Nuchal translucency

Dr Henry Knipe and A.Prof Frank Gaillard et al.

Nuchal translucency is the normal fluid-filled subcutaneous space identified at the back of the fetal neck during the late first trimester and early second trimester (11.3-13.6 weeks).

It should not be confused with the nuchal fold, which is seen in the second trimester.  

Increased nuchal translucency is thought to be related to dilated lymphatic channels and is considered a nonspecific sign of more generalized fetal abnormality. Measurement of the nuchal translucency requires careful attention to technique.

Thickening of the nuchal translucency can be associated with a number of anomalies, including:

Nuchal lucency is measured on a sagittal image through the fetal neck.

Use of the correct technique is essential:

  • the fetus must be in midsagittal imaging plane (the vertebral column should be facing the bottom of the screen); the following structures must be seen to confirm correct mid-sagittal position:
    • two tiny parallel echogenic lines 
      • tip of the nose
      • nasal bone (if not absent)
    • hard palate
    • diencephalon 
  • magnification so that only fetal head and upper thorax included in the image: enabling 1 mm changes in measurement possible
  • fetal head should not be extended or flexed
  • fetus should be floating free of the uterine wall i.e. amniotic fluid should be seen between its back and the uterus; this is to not mistakenly measure the distance to the amniotic membrane or uterine wall
  • the "+" calipers should be used for measurement
    • only the lucency is measured (again differing from nuchal thickness)
    • the calipers are put inside the hyperechoic edges
  • the widest part of the translucency should be measured
  • values obtained when CRL is between 45-84 mm (11.3-13.6 weeks) may be used for combined first-trimester screening
  • the lucent region is generally not septated
  • the thickness rather than the appearance (morphology) is considered to be directly related to the incidence of chromosomal and other anomalies
  • a value of less than 2.2-2.8 mm in thickness is not associated with increased risk, however, it is maternal age-dependent and needs to be matched to exact gestational age and crown-rump length (CRL)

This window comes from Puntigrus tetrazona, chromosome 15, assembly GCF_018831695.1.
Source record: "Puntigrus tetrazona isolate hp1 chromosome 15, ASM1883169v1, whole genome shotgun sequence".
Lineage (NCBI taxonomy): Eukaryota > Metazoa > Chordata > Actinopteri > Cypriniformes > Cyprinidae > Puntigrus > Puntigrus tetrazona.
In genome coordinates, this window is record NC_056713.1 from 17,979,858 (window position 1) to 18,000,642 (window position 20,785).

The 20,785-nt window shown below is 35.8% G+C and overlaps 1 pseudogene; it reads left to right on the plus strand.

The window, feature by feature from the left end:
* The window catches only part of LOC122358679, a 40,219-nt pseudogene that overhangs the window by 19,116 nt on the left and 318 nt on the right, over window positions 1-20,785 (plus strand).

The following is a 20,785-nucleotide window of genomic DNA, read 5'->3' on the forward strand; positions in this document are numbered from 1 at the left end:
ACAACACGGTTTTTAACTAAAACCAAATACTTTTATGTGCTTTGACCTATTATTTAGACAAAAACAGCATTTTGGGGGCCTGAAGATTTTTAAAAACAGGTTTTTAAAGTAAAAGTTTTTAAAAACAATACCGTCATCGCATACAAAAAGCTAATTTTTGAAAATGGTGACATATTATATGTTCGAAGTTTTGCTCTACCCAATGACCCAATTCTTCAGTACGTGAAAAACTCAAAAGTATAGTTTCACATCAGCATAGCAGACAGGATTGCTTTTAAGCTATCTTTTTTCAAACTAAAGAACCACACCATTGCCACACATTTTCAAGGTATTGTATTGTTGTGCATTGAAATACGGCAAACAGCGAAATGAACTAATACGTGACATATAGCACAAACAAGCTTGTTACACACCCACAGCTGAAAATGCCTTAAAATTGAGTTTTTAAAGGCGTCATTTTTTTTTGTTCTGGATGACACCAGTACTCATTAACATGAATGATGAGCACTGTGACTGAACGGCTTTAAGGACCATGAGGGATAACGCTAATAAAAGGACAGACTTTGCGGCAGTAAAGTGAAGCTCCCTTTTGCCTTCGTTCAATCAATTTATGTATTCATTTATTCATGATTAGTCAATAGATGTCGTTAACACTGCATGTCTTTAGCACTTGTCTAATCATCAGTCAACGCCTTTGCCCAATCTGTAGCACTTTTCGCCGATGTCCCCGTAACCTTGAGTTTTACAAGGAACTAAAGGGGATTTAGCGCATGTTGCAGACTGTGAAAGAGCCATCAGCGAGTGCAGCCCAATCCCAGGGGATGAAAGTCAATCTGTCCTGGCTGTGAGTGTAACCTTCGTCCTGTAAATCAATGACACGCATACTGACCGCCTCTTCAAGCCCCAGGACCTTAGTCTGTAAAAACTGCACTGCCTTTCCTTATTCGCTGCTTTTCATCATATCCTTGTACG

Nuchal translucency cannot be adequately assessed if there is:

  • unfavorable fetal lie
  • unfavorable gestational age: CRL <45 or >84 mm

The rate of aneuploidy when the nuchal translucency is <2 mm is less than 1%.

To increase the clinical accuracy of nuchal lucency, it can be correlated with serum markers such as:

The combination of nuchal translucency thickness, PAPP-A, and hCG detects 87% of cases of trisomy 21 at 11 weeks, 85% at 12 weeks, and 82% at 13 weeks, with a 5% false positive rate 8.

If abnormal and screening test results show increased risk of less than 1 in 300, further workup may be carried out based on patient's desire after counseling and which includes:

As the second-trimester approaches, the region of nuchal translucency might either:

  • regress
    • if chromosomally normal, a large proportion of fetuses will have a normal outcome
    • spontaneous regression does not, however, mean a normal karyotype
  • evolve into
Ultrasound - obstetric
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Article information

rID: 1742
System: Obstetrics
Synonyms or Alternate Spellings:
  • Nuchal lucency
  • Nuchal translucency assessment

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Cases and figures

  • Nuchal translucen...
    Case 1: nuchal translucency measurement
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  • Case 2: normal - correct measurement
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  • Case 3: normal - correct measurement
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